'Fifth Estate' Blows No Whistles, Plodding Through WikiLeaks Story
Published: Sunday, October 20, 2013
Updated: Sunday, October 20, 2013 23:10
Bill Condon’s latest movie, The Fifth Estate, stars Benedict Cumberbatch as Julian Assange, the man we all came to fear and admire as our era’s most prominent “whistle-blower,” the owner and founder of WikiLeaks.
This film takes us back to 2007, when Julian flaunted his website everywhere to anyone who would listen—from small lecture halls at one-tenth capacity crowds, to a few guys at what seems like every underground, neon-lit club in Germany. He meets Daniel Domscheit-Berg, played by Daniel Bruhl (yes, one and the same Daniel Bruhl who played Niki Lauda in Rush, which also premiered this fall), a less-than-successful computer hacker who seems bored stiff in his day job and jumps on the opportunity to change the world’s media and perception of news under Julian’s guidance and instruction.
Condon introduces a parallel reality of a newsroom in the clouds—filled with hundreds of desks, computers, and furious typing noises that are meant to represent the WikiLeaks organization. When he first comes aboard, we see the room as Bruhl perceives it to be, with each of these desks filled by one of Assange’s hundred of volunteers, a deception that Assange reveals only after their first big story. In truth, the writers, volunteers, additional servers to run the site, and any outside support are fiction. WikiLeaks is, and always has been, run by Assange alone. The story moves forward as the site grows in popularity, gaining access to ever-more excusive high-profile stories. The camera spends at least half of the movie focused on laptop screens, showing the dialogue through encoded chat room exchanges. While this choice is appropriate for the Internet story, staring at a computer for two and a half hours isn’t the most captivating way to watch a movie. Though the film drags over 128 minutes and spends too much time focusing on text on a computer screen, Cumberbatch was the perfect choice to play the creepy and illusive Assange. His performance is the perfect combination of elegant and unsettling, far from the swarthy villain we met in Star Trek: Into Darkness.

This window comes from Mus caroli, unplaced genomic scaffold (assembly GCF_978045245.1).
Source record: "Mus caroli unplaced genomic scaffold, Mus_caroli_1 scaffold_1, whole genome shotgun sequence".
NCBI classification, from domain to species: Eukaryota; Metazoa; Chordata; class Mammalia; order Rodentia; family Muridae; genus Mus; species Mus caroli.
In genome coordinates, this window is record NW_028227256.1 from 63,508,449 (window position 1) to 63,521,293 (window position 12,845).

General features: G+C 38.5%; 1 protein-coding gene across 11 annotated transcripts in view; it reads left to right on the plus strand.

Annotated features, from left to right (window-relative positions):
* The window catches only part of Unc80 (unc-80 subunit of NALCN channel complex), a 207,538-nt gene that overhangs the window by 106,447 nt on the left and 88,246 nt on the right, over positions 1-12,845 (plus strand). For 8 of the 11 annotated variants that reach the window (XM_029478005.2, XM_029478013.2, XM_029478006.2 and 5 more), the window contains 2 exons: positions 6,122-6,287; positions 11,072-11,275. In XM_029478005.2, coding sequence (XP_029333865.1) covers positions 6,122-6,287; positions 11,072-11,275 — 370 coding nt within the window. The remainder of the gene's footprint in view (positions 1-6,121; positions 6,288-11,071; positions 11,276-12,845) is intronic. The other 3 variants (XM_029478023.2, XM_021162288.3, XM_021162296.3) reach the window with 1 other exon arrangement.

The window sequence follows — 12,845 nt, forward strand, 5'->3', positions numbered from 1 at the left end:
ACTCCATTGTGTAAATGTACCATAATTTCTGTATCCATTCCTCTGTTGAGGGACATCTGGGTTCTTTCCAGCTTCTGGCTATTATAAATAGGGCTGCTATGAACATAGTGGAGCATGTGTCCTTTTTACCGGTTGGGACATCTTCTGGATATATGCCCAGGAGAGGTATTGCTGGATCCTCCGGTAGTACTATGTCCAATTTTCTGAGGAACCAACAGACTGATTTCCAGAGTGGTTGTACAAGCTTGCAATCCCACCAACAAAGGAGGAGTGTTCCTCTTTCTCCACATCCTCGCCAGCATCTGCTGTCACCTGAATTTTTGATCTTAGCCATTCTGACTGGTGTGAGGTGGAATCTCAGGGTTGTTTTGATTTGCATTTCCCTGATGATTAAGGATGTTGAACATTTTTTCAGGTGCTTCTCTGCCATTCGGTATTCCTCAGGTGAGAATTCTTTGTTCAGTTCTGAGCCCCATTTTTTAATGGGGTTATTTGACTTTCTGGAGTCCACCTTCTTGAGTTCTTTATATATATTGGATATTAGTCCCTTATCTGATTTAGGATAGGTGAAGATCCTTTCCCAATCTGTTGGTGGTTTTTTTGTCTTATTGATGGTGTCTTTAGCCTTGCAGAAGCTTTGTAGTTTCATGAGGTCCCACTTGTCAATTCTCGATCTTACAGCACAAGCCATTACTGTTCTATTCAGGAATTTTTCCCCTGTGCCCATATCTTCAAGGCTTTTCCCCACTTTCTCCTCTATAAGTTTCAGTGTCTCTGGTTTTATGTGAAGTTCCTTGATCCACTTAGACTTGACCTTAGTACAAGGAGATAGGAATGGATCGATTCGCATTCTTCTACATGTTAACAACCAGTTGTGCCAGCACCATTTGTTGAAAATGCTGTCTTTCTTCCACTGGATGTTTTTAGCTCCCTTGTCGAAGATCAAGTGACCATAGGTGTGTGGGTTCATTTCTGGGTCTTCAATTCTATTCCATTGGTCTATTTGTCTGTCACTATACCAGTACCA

Condon tries to add more of a human element to the story through Domscheit-Berg. First, we see that unpaid, long work hours have taken a toll on Domscheit-Berg’s relationship. While we sympathize with the girlfriend for having an overcommitted significant other, it’s hard to feel too sorry for her when she only became interested in Domscheit-Berg after he let her in on his role with Assange and WikiLeaks. (Honey, if you want to date a hacker/self-proclaimed revolutionary with no income, then you shouldn’t expect too much.) Second, Domscheit-Berg starts questioning the morality of releasing the latest leaked stories when it appears that the lives of Americans could be at risk. He begins fighting back with Assange, a decision that is not at all well-received.
It is at this point that Condon introduces us to some of the concerned members of White House staff, portrayed by Laura Linney, Stanley Tucci, and Anthony Mackie. We are now switching back and forth between their concern over trying to contain the leaks, an attempt at which they fail miserably, intermingled with real clips of newsreels of politicians such as Hillary Clinton addressing the issue in 2010, and Domscheit-Berg challenging Assange’s authority from what he perceives as a moral high ground. In the end, Condon wants to ask the audience to consider the role of world media—privacy over reality, censored release of information or complete discretion? It’s up to us to decide.